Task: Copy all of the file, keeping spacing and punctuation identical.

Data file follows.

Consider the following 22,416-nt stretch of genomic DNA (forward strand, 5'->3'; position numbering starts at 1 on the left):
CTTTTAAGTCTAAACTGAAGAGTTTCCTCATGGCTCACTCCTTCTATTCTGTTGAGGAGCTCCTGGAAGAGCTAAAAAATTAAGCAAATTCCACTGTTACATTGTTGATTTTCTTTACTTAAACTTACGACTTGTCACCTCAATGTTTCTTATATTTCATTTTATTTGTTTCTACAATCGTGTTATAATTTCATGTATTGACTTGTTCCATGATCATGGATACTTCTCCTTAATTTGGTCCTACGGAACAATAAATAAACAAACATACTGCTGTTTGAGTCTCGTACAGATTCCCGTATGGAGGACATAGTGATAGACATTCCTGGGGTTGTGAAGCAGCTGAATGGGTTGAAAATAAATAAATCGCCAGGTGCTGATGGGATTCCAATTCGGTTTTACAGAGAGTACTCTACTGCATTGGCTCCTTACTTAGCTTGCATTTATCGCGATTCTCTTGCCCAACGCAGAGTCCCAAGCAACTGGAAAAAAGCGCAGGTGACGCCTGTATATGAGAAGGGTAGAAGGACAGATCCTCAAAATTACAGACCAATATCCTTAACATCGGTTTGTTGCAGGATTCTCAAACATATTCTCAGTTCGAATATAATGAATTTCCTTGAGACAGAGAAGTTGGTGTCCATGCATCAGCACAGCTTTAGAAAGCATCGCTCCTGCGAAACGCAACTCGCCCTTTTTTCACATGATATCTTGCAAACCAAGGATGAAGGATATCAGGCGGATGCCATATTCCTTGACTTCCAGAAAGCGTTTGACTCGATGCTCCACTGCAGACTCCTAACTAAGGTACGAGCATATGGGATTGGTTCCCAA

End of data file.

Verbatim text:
Consider the following 22,416-nt stretch of genomic DNA (forward strand, 5'->3'; position numbering starts at 1 on the left):
CTTTTAAGTCTAAACTGAAGAGTTTCCTCATGGCTCACTCCTTCTATTCTGTTGAGGAGCTCCTGGAAGAGCTAAAAAATTAAGCAAATTCCACTGTTACATTGTTGATTTTCTTTACTTAAACTTACGACTTGTCACCTCAATGTTTCTTATATTTCATTTTATTTGTTTCTACAATCGTGTTATAATTTCATGTATTGACTTGTTCCATGATCATGGATACTTCTCCTTAATTTGGTCCTACGGAACAATAAATAAACAAACATACTGCTGTTTGAGTCTCGTACAGATTCCCGTATGGAGGACATAGTGATAGACATTCCTGGGGTTGTGAAGCAGCTGAATGGGTTGAAAATAAATAAATCGCCAGGTGCTGATGGGATTCCAATTCGGTTTTACAGAGAGTACTCTACTGCATTGGCTCCTTACTTAGCTTGCATTTATCGCGATTCTCTTGCCCAACGCAGAGTCCCAAGCAACTGGAAAAAAGCGCAGGTGACGCCTGTATATGAGAAGGGTAGAAGGACAGATCCTCAAAATTACAGACCAATATCCTTAACATCGGTTTGTTGCAGGATTCTCAAACATATTCTCAGTTCGAATATAATGAATTTCCTTGAGACAGAGAAGTTGGTGTCCATGCATCAGCACAGCTTTAGAAAGCATCGCTCCTGCGAAACGCAACTCGCCCTTTTTTCACATGATATCTTGCAAACCAAGGATGAAGGATATCAGGCGGATGCCATATTCCTTGACTTCCAGAAAGCGTTTGACTCGATGCTCCACTGCAGACTCCTAACTAAGGTACGAGCATATGGGATTGGTTCCCAA